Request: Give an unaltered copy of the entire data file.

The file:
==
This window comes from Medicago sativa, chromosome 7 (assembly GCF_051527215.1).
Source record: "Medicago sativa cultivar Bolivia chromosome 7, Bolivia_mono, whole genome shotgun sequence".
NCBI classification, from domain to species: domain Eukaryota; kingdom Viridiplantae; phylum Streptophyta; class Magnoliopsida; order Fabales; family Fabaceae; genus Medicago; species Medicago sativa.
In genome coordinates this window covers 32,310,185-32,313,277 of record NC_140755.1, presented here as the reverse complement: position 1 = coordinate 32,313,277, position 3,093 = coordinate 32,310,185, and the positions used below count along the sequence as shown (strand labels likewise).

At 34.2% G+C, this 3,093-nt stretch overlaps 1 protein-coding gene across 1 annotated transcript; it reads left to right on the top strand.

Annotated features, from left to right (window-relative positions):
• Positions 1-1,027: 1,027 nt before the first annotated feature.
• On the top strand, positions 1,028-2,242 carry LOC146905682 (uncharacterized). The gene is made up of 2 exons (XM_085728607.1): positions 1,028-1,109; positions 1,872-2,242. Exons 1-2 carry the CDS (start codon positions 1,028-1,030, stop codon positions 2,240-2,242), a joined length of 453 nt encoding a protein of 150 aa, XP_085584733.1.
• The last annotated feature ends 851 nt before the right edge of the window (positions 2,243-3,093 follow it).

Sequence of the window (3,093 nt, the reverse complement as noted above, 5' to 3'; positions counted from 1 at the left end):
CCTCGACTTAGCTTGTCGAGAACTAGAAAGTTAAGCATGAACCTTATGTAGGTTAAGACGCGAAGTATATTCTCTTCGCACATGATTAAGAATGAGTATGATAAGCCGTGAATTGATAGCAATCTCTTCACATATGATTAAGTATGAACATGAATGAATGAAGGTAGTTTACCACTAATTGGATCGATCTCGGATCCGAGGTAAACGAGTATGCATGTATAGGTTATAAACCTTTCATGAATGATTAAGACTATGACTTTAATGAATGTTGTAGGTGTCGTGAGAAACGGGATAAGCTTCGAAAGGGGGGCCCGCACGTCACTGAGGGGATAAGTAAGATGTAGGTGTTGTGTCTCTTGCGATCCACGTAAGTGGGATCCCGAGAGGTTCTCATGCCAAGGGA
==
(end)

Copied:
This window comes from Medicago sativa, chromosome 7 (assembly GCF_051527215.1).
Source record: "Medicago sativa cultivar Bolivia chromosome 7, Bolivia_mono, whole genome shotgun sequence".
NCBI classification, from domain to species: domain Eukaryota; kingdom Viridiplantae; phylum Streptophyta; class Magnoliopsida; order Fabales; family Fabaceae; genus Medicago; species Medicago sativa.
In genome coordinates this window covers 32,310,185-32,313,277 of record NC_140755.1, presented here as the reverse complement: position 1 = coordinate 32,313,277, position 3,093 = coordinate 32,310,185, and the positions used below count along the sequence as shown (strand labels likewise).

At 34.2% G+C, this 3,093-nt stretch overlaps 1 protein-coding gene across 1 annotated transcript; it reads left to right on the top strand.

Annotated features, from left to right (window-relative positions):
• Positions 1-1,027: 1,027 nt before the first annotated feature.
• On the top strand, positions 1,028-2,242 carry LOC146905682 (uncharacterized). The gene is made up of 2 exons (XM_085728607.1): positions 1,028-1,109; positions 1,872-2,242. Exons 1-2 carry the CDS (start codon positions 1,028-1,030, stop codon positions 2,240-2,242), a joined length of 453 nt encoding a protein of 150 aa, XP_085584733.1.
• The last annotated feature ends 851 nt before the right edge of the window (positions 2,243-3,093 follow it).

Sequence of the window (3,093 nt, the reverse complement as noted above, 5' to 3'; positions counted from 1 at the left end):
CCTCGACTTAGCTTGTCGAGAACTAGAAAGTTAAGCATGAACCTTATGTAGGTTAAGACGCGAAGTATATTCTCTTCGCACATGATTAAGAATGAGTATGATAAGCCGTGAATTGATAGCAATCTCTTCACATATGATTAAGTATGAACATGAATGAATGAAGGTAGTTTACCACTAATTGGATCGATCTCGGATCCGAGGTAAACGAGTATGCATGTATAGGTTATAAACCTTTCATGAATGATTAAGACTATGACTTTAATGAATGTTGTAGGTGTCGTGAGAAACGGGATAAGCTTCGAAAGGGGGGCCCGCACGTCACTGAGGGGATAAGTAAGATGTAGGTGTTGTGTCTCTTGCGATCCACGTAAGTGGGATCCCGAGAGGTTCTCATGCCAAGGGA